Dilin Li

Year of Award


Degree Type


Degree Name

Master of Philosophy (MPhil)


Department of Religion and Philosophy

Principal Supervisor

Palmquist, Stephen R.


Liar paradox ; Silence (Philosophy) ; Semantics (Philosophy)




Many attempts at solving the liar paradox involve either rejecting some principles in classical logic so as to block the argument that leads to the contradiction or modifying the notion of truth so that the liar sentence can be classified as true in one aspect while false in another. However, the prominent approaches based the above strategies may suffer from the revenge problem. That is, while they solve the pristine liar paradox, the introduction of the solution triggers another one with the same structure. In this dissertation, three prominent approaches to the liar paradox are first introduced and examined. In particular, they are, first, the Tarskian hierarchical approach, whose main idea can be roughly characterized as that a natural language is a hierarchy of a series of languages and the liar sentence is true at one level of the hierarchy and is false at another; second, Saul Kripke's paracomplete approach, whose main idea can be roughly characterized as that the liar sentence is ungrounded and has no classical truth value at all; finally, Gupta and Belnep's revision theory of truth, the main idea of which is that truth is a circular concept and that the truth predicate is circularly defined. With a new semantics and logic for circular concept and definition, one can classify the liar sentence as not categorical. Based on two general patterns that give rise to the revenge paradox by Graham Priest, it is shown that none of the above approaches can escape the revenge paradox, at least, not satisfactorily. After the examination of three prominent approaches, I provide an initial characterization of a kind of approach which I call the silence approach. The main idea of the silence approach is that, perhaps what the liar paradox teaches us is that the semantic status of the liar sentence is eventually not classifiable, in the sense that the accepted or correct semantic theory for natural language simply does not apply to the liar sentence. There are two theoretical possibilities that can evoke the failure of classification. Either there is just no semantic category that fits the liar sentence or the necessary principles for the classification do not apply to the sentence. In either case, the silence approach suggests that although the liar sentence could have a semantic status according to the accepted or correct semantic theory, but given that we cannot classify it, we cannot know it. In this dissertation, I do not provide a detailed and well-developed theory of the silence approach. Instead, after the initial characterization of this approach, I go on to introduce and examine two current theories on the liar paradox which I think satisfy at least part of my characterization of the silence approach. The first theory is the semantic epistemicism by Paul Horwich. The second one is what I call exceptional theory, which is given by Thomas Hofweber. The result of the examination is that, both theories can indeed be interpreted as a silence approach. However, although they can block both the pristine liar paradox and the revenge paradox, they suffer severely from the problem of being ad hoc. The current conclusion of this dissertation about the silence approach thus is that, it is possible to construct a silence approach which can block the pristine liar paradox and the revenge, but it is hard to find a rationale for the solution. That is, it is hard to answer the question as to why the liar sentence is not classifiable. Finally, as an overlook to the future development of the silence approach, I suggest that even if we can solve the problem of ad hocness, there remains a question as to whether the incompleteness of classification is a symptom revealing that the accepted semantic theory is defective, or it is a symptom showing that there is just no possible semantic theory that can eventually do the job. Without answering this question, the silence approach still lacks a plausible theoretical ground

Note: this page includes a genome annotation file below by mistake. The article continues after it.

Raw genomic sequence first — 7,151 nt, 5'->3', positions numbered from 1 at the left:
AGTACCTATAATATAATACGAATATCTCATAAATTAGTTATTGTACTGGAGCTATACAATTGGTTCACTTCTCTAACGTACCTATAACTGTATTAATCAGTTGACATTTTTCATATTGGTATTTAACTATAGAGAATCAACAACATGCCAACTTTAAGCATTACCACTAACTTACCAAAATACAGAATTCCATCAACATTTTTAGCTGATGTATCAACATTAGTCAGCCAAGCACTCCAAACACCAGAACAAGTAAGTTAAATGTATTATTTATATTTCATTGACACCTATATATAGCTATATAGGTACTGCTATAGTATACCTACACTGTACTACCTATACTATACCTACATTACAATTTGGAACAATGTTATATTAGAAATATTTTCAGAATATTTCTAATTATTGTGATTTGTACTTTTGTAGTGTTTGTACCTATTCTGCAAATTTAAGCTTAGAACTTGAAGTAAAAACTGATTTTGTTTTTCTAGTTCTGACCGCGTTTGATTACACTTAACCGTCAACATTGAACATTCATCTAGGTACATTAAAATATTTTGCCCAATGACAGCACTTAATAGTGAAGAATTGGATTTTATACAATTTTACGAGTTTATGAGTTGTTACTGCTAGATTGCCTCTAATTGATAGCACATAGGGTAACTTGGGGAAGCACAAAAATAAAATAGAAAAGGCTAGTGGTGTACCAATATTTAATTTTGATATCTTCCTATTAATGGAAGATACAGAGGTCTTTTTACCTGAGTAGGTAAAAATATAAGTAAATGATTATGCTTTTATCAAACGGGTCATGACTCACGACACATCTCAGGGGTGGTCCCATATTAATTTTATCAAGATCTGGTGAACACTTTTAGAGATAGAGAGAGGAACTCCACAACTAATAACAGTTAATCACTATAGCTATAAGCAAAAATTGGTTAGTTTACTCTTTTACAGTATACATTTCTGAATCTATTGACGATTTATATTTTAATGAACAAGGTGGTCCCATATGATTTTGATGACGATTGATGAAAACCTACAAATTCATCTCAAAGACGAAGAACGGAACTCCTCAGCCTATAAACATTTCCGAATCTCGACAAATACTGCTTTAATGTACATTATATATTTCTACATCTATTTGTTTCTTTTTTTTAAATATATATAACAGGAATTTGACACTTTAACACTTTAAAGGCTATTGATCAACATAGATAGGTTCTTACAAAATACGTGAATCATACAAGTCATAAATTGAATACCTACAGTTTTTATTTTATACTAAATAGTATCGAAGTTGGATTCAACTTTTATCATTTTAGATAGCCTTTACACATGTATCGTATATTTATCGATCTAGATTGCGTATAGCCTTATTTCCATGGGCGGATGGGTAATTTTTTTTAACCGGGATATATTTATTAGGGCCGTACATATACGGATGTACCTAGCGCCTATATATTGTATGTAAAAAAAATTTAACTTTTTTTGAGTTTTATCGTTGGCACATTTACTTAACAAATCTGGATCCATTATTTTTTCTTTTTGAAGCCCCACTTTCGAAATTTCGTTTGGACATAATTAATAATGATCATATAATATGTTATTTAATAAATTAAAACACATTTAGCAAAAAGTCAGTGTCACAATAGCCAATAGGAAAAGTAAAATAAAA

Principal supervisor: Prof. Palmquist Stephen R (Hong Kong Baptist University)


Includes bibliographical references (pages 152-157)